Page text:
Real IRA link to MI6 attack sparks fears of new campaign

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The Independent Online

A major upgrading of security was under way last night after police warned of further terrorist violence following the attack on the headquarters of the Secret Intelligence Service, MI6, in London.

A major upgrading of security was under way last night after police warned of further terrorist violence following the attack on the headquarters of the Secret Intelligence Service, MI6, in London.

Public figures and government buildings as well as the party conferences in the next two weeks will receive greater protection after fears that the dissident Republican group, the Real IRA, is intent on a mainland campaign.

The MI6 building at Vauxhall was hit by a rocket-propelled grenade, possibly from a shoulder-fired RPG 7. No warning was given of the attack. It is the first time the weapon has been used in the mainland and intelligence suggests a number have been brought over recently from Northern Ireland.

Scotland Yard recovered half of an RPG launcher at Spring Gardens, a park close to the MI6 building. Detectives believe the rocket may have been fired from a grassy knoll at the park, over a railway bridge, at the MI6 building. A police spokeswoman said the launcher, "a dangerous military weapon," was being examined by forensic experts.

The attack, which was launched without warning, damaged a window, two panels and a section of the metal frame of the eighth floor. The blast-proof windows of the building had absorbed and negated much of the effect. But for the terrorists, striking at such a symbolic target in the heart of the capital was a major propaganda coup.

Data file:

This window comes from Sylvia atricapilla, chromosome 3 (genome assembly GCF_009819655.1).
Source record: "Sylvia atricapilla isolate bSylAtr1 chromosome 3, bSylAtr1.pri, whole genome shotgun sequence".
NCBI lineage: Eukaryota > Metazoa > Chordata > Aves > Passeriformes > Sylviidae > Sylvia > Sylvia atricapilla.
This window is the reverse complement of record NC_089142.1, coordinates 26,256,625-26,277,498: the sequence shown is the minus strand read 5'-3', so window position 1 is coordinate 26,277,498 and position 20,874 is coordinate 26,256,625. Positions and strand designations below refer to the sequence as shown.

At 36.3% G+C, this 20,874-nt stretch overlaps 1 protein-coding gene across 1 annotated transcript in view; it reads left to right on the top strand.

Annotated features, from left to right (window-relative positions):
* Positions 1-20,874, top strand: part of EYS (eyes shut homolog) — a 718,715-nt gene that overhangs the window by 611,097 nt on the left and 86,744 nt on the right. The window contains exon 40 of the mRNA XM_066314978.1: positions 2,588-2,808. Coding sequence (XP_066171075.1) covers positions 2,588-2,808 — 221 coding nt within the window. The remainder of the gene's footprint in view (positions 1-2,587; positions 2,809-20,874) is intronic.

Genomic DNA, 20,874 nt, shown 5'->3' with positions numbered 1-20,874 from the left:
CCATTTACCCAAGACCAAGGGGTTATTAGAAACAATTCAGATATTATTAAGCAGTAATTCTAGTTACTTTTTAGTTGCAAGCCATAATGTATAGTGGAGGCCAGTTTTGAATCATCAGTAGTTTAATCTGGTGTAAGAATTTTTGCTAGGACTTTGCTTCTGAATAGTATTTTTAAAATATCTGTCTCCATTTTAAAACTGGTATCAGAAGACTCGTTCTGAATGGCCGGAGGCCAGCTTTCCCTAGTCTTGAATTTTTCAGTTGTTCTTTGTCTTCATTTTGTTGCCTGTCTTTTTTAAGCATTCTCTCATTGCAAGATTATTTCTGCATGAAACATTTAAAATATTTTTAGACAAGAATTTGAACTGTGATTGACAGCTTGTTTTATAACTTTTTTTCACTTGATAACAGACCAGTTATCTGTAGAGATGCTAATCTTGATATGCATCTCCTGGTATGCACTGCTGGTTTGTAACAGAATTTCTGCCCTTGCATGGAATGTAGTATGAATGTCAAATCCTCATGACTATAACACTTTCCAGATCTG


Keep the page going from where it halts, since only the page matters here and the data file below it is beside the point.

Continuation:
The appearance of the RPGs on the mainland brings a new dimension to the terrorist threat, said the police. The use of the weapons present less risk to the terrorists than planting bombs and allows attacks from longer ranges, and over obstacles. It also raises the risk of civilian casualties from missiles which had been designed to pierce armoured steel.

Officially, the police said they are keeping an open mind over the attack. But security chiefs believe that the hardline Real IRA, which broke away from the Provisionals and is vehemently opposed to the Northern Ireland peace process, were the ones responsible.

The group called a ceasefire after the public opprobrium which followed its bombing at Omagh in August 1998, which killed 29 people. But it is believed to have been responsible since then for a series of attacks in Northern Ireland and two blasts in London, at Hammersmith Bridge and a west London railway line.

Security will be tightened at the Labour Party conference next week in Brighton, where five people died in the Provisional IRA bombing of the Grand Hotel during the Conservative party conference in 1984.

But senior Sussex Police officers said that Operation Otter, which aims to create a "secure island" around Brighton Centre, will be strengthened after the MI6 attack.

Assistant Chief Constable Nigel Yeo said: "We cannot ignore the implications of last night's attack in London. Among other measures, people will see an increased number of road checks across Sussex."

Metropolitan Police Deputy Assistant Commissioner Alan Fry, the head of Scotland Yard's anti-terrorist branch, who is leading the investigation, said RPGs "have been found in both the south and north of Ireland and similar devices may have been used here.

"This was an audacious attack in the busy heart of London and we are looking to hunt down whoever was responsible." Warning of the possibility of further attacks, he said: "We have a genuine threat of terrorism against a number of targets. The public must be extremely vigilant."

The investigation and bomb scares caused disruption to travellers in London as major roads around the building in Vauxhall were closed for much of the day and rail services, including Eurostar, were badly disrupted. Part of the Northern Line in the Underground was shut after a security alert.

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